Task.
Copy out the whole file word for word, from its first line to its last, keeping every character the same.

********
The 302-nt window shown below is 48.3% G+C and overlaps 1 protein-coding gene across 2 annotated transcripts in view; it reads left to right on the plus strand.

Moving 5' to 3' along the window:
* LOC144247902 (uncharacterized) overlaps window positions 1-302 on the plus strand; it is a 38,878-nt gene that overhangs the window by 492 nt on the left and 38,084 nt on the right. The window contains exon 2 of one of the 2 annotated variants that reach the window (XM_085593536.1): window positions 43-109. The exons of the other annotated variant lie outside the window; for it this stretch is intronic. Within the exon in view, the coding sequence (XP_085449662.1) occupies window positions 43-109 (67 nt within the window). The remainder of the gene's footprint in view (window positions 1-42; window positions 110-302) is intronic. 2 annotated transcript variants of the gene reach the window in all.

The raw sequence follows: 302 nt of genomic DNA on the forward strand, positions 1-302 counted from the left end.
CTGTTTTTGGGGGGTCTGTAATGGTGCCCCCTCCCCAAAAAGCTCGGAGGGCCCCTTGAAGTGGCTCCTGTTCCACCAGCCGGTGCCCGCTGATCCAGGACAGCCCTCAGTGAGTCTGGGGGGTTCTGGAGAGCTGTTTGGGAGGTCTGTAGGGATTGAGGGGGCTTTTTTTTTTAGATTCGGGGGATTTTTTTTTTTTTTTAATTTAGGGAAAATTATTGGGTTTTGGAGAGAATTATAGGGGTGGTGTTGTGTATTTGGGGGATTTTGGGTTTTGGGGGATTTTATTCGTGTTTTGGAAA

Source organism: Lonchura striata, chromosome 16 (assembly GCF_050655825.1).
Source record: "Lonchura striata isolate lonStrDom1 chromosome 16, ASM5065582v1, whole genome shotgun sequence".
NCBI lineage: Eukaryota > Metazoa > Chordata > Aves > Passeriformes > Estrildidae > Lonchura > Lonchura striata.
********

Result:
The 302-nt window shown below is 48.3% G+C and overlaps 1 protein-coding gene across 2 annotated transcripts in view; it reads left to right on the plus strand.

Moving 5' to 3' along the window:
* LOC144247902 (uncharacterized) overlaps window positions 1-302 on the plus strand; it is a 38,878-nt gene that overhangs the window by 492 nt on the left and 38,084 nt on the right. The window contains exon 2 of one of the 2 annotated variants that reach the window (XM_085593536.1): window positions 43-109. The exons of the other annotated variant lie outside the window; for it this stretch is intronic. Within the exon in view, the coding sequence (XP_085449662.1) occupies window positions 43-109 (67 nt within the window). The remainder of the gene's footprint in view (window positions 1-42; window positions 110-302) is intronic. 2 annotated transcript variants of the gene reach the window in all.

The raw sequence follows: 302 nt of genomic DNA on the forward strand, positions 1-302 counted from the left end.
CTGTTTTTGGGGGGTCTGTAATGGTGCCCCCTCCCCAAAAAGCTCGGAGGGCCCCTTGAAGTGGCTCCTGTTCCACCAGCCGGTGCCCGCTGATCCAGGACAGCCCTCAGTGAGTCTGGGGGGTTCTGGAGAGCTGTTTGGGAGGTCTGTAGGGATTGAGGGGGCTTTTTTTTTTAGATTCGGGGGATTTTTTTTTTTTTTTAATTTAGGGAAAATTATTGGGTTTTGGAGAGAATTATAGGGGTGGTGTTGTGTATTTGGGGGATTTTGGGTTTTGGGGGATTTTATTCGTGTTTTGGAAA

Source organism: Lonchura striata, chromosome 16 (assembly GCF_050655825.1).
Source record: "Lonchura striata isolate lonStrDom1 chromosome 16, ASM5065582v1, whole genome shotgun sequence".
NCBI lineage: Eukaryota > Metazoa > Chordata > Aves > Passeriformes > Estrildidae > Lonchura > Lonchura striata.